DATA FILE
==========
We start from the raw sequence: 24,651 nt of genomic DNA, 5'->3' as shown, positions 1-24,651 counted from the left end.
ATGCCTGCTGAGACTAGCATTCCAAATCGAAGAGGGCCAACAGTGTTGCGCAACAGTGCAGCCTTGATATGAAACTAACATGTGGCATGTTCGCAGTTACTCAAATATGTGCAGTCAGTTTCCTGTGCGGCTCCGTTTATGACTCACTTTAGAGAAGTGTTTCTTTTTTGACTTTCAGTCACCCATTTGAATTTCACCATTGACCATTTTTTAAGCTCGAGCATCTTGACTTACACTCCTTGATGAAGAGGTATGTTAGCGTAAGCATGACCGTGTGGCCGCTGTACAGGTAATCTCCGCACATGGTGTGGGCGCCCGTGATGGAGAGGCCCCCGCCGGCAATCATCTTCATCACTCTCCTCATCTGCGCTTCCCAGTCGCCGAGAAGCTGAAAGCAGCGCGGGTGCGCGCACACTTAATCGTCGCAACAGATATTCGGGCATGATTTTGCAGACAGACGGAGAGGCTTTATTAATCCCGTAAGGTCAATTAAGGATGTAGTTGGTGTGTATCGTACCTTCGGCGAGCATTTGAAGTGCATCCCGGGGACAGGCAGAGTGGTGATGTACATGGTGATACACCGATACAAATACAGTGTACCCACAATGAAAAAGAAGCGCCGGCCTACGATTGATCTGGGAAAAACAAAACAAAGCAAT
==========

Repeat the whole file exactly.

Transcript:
We start from the raw sequence: 24,651 nt of genomic DNA, 5'->3' as shown, positions 1-24,651 counted from the left end.
ATGCCTGCTGAGACTAGCATTCCAAATCGAAGAGGGCCAACAGTGTTGCGCAACAGTGCAGCCTTGATATGAAACTAACATGTGGCATGTTCGCAGTTACTCAAATATGTGCAGTCAGTTTCCTGTGCGGCTCCGTTTATGACTCACTTTAGAGAAGTGTTTCTTTTTTGACTTTCAGTCACCCATTTGAATTTCACCATTGACCATTTTTTAAGCTCGAGCATCTTGACTTACACTCCTTGATGAAGAGGTATGTTAGCGTAAGCATGACCGTGTGGCCGCTGTACAGGTAATCTCCGCACATGGTGTGGGCGCCCGTGATGGAGAGGCCCCCGCCGGCAATCATCTTCATCACTCTCCTCATCTGCGCTTCCCAGTCGCCGAGAAGCTGAAAGCAGCGCGGGTGCGCGCACACTTAATCGTCGCAACAGATATTCGGGCATGATTTTGCAGACAGACGGAGAGGCTTTATTAATCCCGTAAGGTCAATTAAGGATGTAGTTGGTGTGTATCGTACCTTCGGCGAGCATTTGAAGTGCATCCCGGGGACAGGCAGAGTGGTGATGTACATGGTGATACACCGATACAAATACAGTGTACCCACAATGAAAAAGAAGCGCCGGCCTACGATTGATCTGGGAAAAACAAAACAAAGCAAT